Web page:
Anyone who claims ISIS was directly formed by Iran or the United States, or that the individual called Abu Bakr al-Baghdadi is an Iranian or a Mossad agent is a person who promotes fantasy. All one has to do is read the press releases from ISIS, especially their online magazine Dabiq, which contains numerous articles showing in detail how they justify their crimes on religious grounds. This will make it clear that whoever is running ISIS are in fact Muslims who have a strong familiarity with the Islamic literature, even if they do not understand any of it. Yes, we can say that ISIS was manufactured by the United States in the way that this group of bandits is the logical political consequence of American (and Russian) policies in the region, which makes ISIS their bastard child. But to claim that ISIS was directly formed and implanted by Iran or the United States is to prefer to live in an imaginary world of delusions.
ISIS militants exemplify a way of thinking that has and continues to exist before it became a real entity on the ground when it found the right climate for it to form in the way we see it today. Exclusivist thinking that allows one to say they have the Truth, the whole Truth, and nothing but the Truth is the insidious cancer that has spread in the Muslim world. Numerous Muslim scholars wrote in the past and in our own times on the manners of disagreement. But we are the people of “Read!” who do not read, and most of the few of us who do read have not adored ourselves with the good character and erudition of those who do read. Our belief in what we believe in is not a result of innate conviction. Rather, it is a belief that is dependent on negation and disparagement of the other. Hence, a question that presents itself now: Is it possible for a Muslim, regardless of what specific creed or school of law they follow, to be a Muslim if they were stuck on a remote island by themselves, where they cannot express their Islam in the way commonly seen today? If we take an honest moment’s internal reflection we will realize the the belief of Muslims as a collective whole is not a product of internal conviction, but of an internal strife among ourselves, which we use to accuse one another of working for some enemy who is plotting against us from outside. Of course there are those who do work with enemies of their people for their own personal gains, but this is the exception which we made the rule.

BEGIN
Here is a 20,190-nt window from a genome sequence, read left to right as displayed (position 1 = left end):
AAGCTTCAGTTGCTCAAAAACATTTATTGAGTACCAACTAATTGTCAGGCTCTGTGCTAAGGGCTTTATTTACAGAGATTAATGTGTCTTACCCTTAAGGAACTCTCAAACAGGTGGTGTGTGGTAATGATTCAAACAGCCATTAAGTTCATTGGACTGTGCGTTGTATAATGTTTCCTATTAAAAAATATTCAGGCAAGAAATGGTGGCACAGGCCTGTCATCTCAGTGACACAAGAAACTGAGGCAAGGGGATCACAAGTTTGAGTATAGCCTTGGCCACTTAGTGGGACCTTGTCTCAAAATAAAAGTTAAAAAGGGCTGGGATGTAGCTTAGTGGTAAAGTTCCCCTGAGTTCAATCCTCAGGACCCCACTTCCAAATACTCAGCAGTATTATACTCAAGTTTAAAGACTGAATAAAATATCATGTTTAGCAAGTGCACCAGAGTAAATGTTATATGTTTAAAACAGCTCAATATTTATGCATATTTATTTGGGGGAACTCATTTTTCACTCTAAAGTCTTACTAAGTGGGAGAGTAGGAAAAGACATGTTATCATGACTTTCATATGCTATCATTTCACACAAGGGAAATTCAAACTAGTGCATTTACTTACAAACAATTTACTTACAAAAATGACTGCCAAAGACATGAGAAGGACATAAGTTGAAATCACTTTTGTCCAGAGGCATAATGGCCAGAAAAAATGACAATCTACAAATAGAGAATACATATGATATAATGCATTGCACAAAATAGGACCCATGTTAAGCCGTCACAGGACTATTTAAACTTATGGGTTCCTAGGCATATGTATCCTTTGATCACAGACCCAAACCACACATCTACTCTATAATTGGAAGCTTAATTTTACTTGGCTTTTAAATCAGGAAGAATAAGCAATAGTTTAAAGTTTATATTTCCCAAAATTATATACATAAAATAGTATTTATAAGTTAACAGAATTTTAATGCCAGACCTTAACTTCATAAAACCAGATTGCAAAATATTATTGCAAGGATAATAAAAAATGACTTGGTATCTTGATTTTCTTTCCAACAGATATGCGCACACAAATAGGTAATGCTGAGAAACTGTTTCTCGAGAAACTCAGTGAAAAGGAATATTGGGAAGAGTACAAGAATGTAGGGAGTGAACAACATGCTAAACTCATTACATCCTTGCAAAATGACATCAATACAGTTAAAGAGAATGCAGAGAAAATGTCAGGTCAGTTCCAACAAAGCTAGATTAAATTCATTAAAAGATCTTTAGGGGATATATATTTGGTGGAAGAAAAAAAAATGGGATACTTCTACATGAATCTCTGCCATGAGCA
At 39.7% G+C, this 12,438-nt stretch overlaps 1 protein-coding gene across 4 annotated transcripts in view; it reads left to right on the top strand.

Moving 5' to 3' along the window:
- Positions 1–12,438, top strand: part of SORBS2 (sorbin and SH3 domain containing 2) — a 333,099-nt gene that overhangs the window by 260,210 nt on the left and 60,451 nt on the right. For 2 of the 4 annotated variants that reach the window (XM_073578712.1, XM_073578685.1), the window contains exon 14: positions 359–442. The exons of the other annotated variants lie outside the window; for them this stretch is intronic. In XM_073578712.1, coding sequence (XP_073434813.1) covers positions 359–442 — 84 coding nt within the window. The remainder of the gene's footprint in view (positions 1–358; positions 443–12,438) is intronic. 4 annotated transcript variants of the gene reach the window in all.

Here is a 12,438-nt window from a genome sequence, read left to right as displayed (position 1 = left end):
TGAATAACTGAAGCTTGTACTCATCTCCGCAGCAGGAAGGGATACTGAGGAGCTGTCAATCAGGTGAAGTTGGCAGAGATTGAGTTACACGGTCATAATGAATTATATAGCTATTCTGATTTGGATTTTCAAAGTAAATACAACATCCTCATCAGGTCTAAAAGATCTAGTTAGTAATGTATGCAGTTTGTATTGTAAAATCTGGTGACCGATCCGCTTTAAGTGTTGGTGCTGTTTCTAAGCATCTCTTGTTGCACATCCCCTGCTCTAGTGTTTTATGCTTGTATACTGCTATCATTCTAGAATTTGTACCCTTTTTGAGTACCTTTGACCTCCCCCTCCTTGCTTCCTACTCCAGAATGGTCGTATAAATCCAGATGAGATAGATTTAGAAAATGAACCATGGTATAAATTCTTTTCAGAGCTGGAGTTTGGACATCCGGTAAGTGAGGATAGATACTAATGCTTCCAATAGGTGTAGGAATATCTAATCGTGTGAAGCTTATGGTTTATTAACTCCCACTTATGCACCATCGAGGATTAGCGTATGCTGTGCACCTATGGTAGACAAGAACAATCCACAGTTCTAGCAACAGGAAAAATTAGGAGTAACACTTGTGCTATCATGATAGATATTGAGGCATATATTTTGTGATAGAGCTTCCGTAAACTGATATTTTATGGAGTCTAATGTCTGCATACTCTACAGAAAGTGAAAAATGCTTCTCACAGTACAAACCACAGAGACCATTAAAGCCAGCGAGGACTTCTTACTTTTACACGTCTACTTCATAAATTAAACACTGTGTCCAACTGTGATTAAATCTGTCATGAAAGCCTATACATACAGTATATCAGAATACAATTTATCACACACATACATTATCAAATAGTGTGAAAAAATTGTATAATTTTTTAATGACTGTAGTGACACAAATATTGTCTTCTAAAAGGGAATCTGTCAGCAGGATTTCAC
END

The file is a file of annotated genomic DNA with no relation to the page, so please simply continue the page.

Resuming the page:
Interestingly, in the midst of all of this we have ignored the words of the Messenger ﷺ and did not take precautions as we should have after he told us, “Verily, Satan has despaired from having the believers worship him in the Arabian Peninsula, but he will continue to sow discord between them.” (Narrated in the Collection of Muslim)
Before we throw any blames on Iran, the United States, or the Blue Genie, we must first ask ourselves a question many will feel uncomfortable to ask, let alone answer it: Are we ISIS in our way of thinking? Do we respect the right of individuals to have convictions different from our own? What if these convictions were different from what you see as the “Truth”? Many people think they are carriers of Truth when in reality they are transmitting what they were told was the “Truth” by people they have put their trust in, and have merely made themselves the guardians of their credibility.
If you want to analyze the reasons for why Europeans and Americans are as advanced as they are over Muslims in general and Arabs in specific, then know that before political and economic reasons is a reason many attribute to Europe having “gotten rid of religion”, which is incorrect. The reason Europe was backwards in the Middle Ages was not because of religion, but because of hegemonic individuals who used religion to entrench their tyranny, and this is what Arabs and Muslims are suffering from today. Regardless of the political context in the Middle East, the fact is that ISIS happens to be nothing more than a reflection of a sick mode of thought and starved spirituality that has spread among Muslims, and an actualization of the Quranic statement, “O people! Your outrageous behaviour only works against yourselves.” [10:23]